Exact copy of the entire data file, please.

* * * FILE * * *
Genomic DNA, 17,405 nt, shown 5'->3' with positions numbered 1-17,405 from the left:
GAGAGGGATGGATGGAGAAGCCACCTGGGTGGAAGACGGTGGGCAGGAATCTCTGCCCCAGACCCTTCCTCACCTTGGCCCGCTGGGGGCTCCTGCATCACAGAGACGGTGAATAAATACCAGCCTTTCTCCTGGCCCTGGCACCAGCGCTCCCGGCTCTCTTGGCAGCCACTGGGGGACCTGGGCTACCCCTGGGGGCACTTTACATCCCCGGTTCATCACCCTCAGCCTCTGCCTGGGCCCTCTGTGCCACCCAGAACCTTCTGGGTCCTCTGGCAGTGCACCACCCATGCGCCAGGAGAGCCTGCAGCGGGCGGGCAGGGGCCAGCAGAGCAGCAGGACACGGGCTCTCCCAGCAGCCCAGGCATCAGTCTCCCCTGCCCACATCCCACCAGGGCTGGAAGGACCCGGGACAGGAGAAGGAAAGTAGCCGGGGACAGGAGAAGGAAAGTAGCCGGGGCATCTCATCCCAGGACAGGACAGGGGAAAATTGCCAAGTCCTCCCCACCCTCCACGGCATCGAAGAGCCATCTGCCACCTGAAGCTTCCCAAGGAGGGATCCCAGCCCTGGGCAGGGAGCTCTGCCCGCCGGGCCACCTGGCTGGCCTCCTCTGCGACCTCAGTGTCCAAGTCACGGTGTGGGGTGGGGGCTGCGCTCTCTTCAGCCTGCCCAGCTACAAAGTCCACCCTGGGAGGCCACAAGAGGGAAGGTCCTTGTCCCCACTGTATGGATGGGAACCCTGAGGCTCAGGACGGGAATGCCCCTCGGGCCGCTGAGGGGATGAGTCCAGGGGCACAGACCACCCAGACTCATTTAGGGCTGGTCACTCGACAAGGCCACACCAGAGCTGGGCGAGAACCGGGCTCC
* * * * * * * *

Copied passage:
Genomic DNA, 17,405 nt, shown 5'->3' with positions numbered 1-17,405 from the left:
GAGAGGGATGGATGGAGAAGCCACCTGGGTGGAAGACGGTGGGCAGGAATCTCTGCCCCAGACCCTTCCTCACCTTGGCCCGCTGGGGGCTCCTGCATCACAGAGACGGTGAATAAATACCAGCCTTTCTCCTGGCCCTGGCACCAGCGCTCCCGGCTCTCTTGGCAGCCACTGGGGGACCTGGGCTACCCCTGGGGGCACTTTACATCCCCGGTTCATCACCCTCAGCCTCTGCCTGGGCCCTCTGTGCCACCCAGAACCTTCTGGGTCCTCTGGCAGTGCACCACCCATGCGCCAGGAGAGCCTGCAGCGGGCGGGCAGGGGCCAGCAGAGCAGCAGGACACGGGCTCTCCCAGCAGCCCAGGCATCAGTCTCCCCTGCCCACATCCCACCAGGGCTGGAAGGACCCGGGACAGGAGAAGGAAAGTAGCCGGGGACAGGAGAAGGAAAGTAGCCGGGGCATCTCATCCCAGGACAGGACAGGGGAAAATTGCCAAGTCCTCCCCACCCTCCACGGCATCGAAGAGCCATCTGCCACCTGAAGCTTCCCAAGGAGGGATCCCAGCCCTGGGCAGGGAGCTCTGCCCGCCGGGCCACCTGGCTGGCCTCCTCTGCGACCTCAGTGTCCAAGTCACGGTGTGGGGTGGGGGCTGCGCTCTCTTCAGCCTGCCCAGCTACAAAGTCCACCCTGGGAGGCCACAAGAGGGAAGGTCCTTGTCCCCACTGTATGGATGGGAACCCTGAGGCTCAGGACGGGAATGCCCCTCGGGCCGCTGAGGGGATGAGTCCAGGGGCACAGACCACCCAGACTCATTTAGGGCTGGTCACTCGACAAGGCCACACCAGAGCTGGGCGAGAACCGGGCTCC